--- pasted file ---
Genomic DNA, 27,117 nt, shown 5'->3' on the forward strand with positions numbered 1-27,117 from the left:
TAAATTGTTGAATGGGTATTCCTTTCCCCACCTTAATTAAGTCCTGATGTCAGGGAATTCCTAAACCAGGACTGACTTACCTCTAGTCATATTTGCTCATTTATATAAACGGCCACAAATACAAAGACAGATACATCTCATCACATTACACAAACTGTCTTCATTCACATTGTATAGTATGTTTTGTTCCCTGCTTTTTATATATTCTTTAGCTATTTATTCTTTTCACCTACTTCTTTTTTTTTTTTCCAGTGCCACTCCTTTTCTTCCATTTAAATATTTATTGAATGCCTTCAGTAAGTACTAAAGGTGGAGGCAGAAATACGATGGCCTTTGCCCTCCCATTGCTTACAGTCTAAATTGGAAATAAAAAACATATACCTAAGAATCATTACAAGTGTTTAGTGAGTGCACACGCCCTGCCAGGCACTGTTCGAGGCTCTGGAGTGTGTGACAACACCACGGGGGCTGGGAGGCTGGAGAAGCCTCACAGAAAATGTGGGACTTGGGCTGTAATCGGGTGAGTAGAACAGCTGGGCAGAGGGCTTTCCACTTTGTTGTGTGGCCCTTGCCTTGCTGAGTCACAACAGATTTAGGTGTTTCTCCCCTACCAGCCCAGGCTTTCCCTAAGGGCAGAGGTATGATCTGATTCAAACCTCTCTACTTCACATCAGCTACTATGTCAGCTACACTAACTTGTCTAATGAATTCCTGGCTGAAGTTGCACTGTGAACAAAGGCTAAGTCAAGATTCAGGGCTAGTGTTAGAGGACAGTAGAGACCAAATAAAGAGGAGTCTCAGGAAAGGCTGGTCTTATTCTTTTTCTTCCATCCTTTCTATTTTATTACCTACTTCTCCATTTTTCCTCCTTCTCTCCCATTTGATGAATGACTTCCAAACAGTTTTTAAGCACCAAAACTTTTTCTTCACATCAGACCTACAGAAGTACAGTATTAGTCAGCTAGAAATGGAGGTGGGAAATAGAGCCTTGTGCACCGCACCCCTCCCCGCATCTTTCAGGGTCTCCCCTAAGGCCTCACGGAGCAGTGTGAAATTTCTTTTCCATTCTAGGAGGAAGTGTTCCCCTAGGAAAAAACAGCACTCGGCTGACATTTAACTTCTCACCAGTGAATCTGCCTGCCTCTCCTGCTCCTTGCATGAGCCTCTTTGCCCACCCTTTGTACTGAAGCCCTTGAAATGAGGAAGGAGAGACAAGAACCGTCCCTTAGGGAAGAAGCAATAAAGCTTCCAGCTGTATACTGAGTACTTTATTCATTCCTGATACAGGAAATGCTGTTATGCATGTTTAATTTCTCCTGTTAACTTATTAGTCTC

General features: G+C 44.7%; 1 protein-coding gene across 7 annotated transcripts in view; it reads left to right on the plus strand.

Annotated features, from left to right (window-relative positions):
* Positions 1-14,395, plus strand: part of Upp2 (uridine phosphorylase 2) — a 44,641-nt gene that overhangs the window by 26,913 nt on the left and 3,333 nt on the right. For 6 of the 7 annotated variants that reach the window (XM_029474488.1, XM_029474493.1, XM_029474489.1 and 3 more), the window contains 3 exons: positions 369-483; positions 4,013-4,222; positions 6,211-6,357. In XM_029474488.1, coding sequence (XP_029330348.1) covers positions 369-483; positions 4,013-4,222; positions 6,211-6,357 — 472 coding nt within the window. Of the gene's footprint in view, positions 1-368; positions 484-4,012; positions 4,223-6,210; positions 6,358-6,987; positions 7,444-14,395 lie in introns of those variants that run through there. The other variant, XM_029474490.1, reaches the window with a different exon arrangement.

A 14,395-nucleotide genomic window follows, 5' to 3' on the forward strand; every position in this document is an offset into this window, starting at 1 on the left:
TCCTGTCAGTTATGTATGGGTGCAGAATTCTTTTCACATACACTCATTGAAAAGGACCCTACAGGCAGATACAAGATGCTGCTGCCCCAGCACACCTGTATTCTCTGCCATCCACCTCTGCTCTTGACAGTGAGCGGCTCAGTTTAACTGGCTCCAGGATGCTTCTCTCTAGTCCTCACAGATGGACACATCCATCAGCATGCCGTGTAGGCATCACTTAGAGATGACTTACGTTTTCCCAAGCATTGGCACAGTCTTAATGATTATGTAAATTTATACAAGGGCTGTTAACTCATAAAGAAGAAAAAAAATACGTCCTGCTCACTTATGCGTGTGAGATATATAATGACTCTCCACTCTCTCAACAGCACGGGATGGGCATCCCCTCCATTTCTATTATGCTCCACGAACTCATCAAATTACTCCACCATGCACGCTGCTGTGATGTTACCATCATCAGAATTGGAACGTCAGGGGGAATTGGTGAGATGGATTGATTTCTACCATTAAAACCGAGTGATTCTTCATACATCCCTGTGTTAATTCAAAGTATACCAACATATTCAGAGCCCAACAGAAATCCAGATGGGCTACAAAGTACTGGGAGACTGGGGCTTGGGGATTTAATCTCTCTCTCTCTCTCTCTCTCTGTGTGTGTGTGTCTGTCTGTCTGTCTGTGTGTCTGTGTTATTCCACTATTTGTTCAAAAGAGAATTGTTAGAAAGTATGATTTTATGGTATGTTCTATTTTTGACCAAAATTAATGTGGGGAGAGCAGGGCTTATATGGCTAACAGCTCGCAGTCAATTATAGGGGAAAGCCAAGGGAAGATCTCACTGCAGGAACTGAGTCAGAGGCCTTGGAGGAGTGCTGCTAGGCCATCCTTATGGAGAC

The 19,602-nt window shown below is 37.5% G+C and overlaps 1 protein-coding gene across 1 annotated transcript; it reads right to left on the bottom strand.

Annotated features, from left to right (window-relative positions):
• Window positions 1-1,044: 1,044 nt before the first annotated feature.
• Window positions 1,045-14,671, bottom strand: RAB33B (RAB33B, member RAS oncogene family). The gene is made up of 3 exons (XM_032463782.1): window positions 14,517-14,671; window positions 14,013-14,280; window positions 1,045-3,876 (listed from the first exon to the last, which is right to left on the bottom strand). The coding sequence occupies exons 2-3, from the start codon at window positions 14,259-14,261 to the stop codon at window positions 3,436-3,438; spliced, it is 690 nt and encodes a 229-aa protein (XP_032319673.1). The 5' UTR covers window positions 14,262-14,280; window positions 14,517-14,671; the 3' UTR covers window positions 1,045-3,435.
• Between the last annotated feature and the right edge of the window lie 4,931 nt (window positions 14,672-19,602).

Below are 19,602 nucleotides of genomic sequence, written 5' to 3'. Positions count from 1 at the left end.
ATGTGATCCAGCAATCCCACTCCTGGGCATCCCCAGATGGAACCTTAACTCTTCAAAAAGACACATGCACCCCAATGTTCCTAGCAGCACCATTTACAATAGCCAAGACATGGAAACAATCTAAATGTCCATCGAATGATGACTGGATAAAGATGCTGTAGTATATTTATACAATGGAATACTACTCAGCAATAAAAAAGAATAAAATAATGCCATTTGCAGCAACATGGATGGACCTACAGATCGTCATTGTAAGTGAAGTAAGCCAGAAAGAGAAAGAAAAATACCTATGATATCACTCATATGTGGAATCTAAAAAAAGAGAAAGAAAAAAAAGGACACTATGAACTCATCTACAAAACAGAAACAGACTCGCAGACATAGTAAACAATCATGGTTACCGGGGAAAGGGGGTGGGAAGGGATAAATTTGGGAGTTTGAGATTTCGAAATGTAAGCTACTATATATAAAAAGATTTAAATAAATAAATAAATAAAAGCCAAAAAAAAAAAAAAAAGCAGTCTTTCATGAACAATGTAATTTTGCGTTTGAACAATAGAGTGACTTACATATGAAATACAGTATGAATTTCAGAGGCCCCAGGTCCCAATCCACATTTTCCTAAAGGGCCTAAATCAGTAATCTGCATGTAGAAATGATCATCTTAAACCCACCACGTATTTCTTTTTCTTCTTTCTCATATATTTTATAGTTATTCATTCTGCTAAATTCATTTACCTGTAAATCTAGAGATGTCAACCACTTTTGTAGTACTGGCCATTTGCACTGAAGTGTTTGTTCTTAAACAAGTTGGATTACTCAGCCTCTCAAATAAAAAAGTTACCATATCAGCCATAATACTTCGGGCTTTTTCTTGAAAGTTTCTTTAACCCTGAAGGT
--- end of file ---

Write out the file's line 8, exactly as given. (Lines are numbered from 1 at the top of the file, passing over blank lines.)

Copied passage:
The 19,602-nt window shown below is 37.5% G+C and overlaps 1 protein-coding gene across 1 annotated transcript; it reads right to left on the bottom strand.